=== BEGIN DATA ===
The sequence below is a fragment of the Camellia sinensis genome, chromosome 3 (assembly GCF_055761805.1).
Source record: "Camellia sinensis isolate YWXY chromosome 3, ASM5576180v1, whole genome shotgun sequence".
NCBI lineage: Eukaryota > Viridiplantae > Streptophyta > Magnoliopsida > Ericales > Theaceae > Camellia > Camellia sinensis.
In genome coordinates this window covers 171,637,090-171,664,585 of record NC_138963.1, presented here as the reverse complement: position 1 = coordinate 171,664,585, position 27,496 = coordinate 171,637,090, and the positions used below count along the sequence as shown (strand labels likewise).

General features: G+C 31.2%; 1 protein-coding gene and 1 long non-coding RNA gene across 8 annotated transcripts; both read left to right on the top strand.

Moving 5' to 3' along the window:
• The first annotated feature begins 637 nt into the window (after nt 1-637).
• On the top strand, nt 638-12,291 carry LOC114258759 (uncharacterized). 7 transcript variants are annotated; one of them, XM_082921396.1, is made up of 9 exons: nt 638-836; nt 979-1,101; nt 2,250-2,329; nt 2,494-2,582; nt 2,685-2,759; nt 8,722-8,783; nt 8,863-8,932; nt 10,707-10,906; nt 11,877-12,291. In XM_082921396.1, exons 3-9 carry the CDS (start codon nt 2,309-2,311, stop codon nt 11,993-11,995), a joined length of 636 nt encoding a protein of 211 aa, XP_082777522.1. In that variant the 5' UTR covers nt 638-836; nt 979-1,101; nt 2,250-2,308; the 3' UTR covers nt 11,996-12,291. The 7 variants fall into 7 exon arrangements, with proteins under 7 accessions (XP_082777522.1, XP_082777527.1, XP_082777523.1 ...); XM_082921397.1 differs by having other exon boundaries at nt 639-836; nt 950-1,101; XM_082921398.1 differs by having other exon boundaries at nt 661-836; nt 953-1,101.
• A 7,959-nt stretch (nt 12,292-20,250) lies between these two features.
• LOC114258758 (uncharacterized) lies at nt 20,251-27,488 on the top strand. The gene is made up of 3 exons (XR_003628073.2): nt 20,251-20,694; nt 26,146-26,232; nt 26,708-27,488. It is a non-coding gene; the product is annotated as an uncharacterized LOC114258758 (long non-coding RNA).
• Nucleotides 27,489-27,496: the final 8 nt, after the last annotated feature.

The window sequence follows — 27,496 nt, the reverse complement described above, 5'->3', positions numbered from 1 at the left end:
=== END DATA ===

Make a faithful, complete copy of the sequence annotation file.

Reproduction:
The sequence below is a fragment of the Camellia sinensis genome, chromosome 3 (assembly GCF_055761805.1).
Source record: "Camellia sinensis isolate YWXY chromosome 3, ASM5576180v1, whole genome shotgun sequence".
NCBI lineage: Eukaryota > Viridiplantae > Streptophyta > Magnoliopsida > Ericales > Theaceae > Camellia > Camellia sinensis.
In genome coordinates this window covers 171,637,090-171,664,585 of record NC_138963.1, presented here as the reverse complement: position 1 = coordinate 171,664,585, position 27,496 = coordinate 171,637,090, and the positions used below count along the sequence as shown (strand labels likewise).

General features: G+C 31.2%; 1 protein-coding gene and 1 long non-coding RNA gene across 8 annotated transcripts; both read left to right on the top strand.

Moving 5' to 3' along the window:
• The first annotated feature begins 637 nt into the window (after nt 1-637).
• On the top strand, nt 638-12,291 carry LOC114258759 (uncharacterized). 7 transcript variants are annotated; one of them, XM_082921396.1, is made up of 9 exons: nt 638-836; nt 979-1,101; nt 2,250-2,329; nt 2,494-2,582; nt 2,685-2,759; nt 8,722-8,783; nt 8,863-8,932; nt 10,707-10,906; nt 11,877-12,291. In XM_082921396.1, exons 3-9 carry the CDS (start codon nt 2,309-2,311, stop codon nt 11,993-11,995), a joined length of 636 nt encoding a protein of 211 aa, XP_082777522.1. In that variant the 5' UTR covers nt 638-836; nt 979-1,101; nt 2,250-2,308; the 3' UTR covers nt 11,996-12,291. The 7 variants fall into 7 exon arrangements, with proteins under 7 accessions (XP_082777522.1, XP_082777527.1, XP_082777523.1 ...); XM_082921397.1 differs by having other exon boundaries at nt 639-836; nt 950-1,101; XM_082921398.1 differs by having other exon boundaries at nt 661-836; nt 953-1,101.
• A 7,959-nt stretch (nt 12,292-20,250) lies between these two features.
• LOC114258758 (uncharacterized) lies at nt 20,251-27,488 on the top strand. The gene is made up of 3 exons (XR_003628073.2): nt 20,251-20,694; nt 26,146-26,232; nt 26,708-27,488. It is a non-coding gene; the product is annotated as an uncharacterized LOC114258758 (long non-coding RNA).
• Nucleotides 27,489-27,496: the final 8 nt, after the last annotated feature.

The window sequence follows — 27,496 nt, the reverse complement described above, 5'->3', positions numbered from 1 at the left end: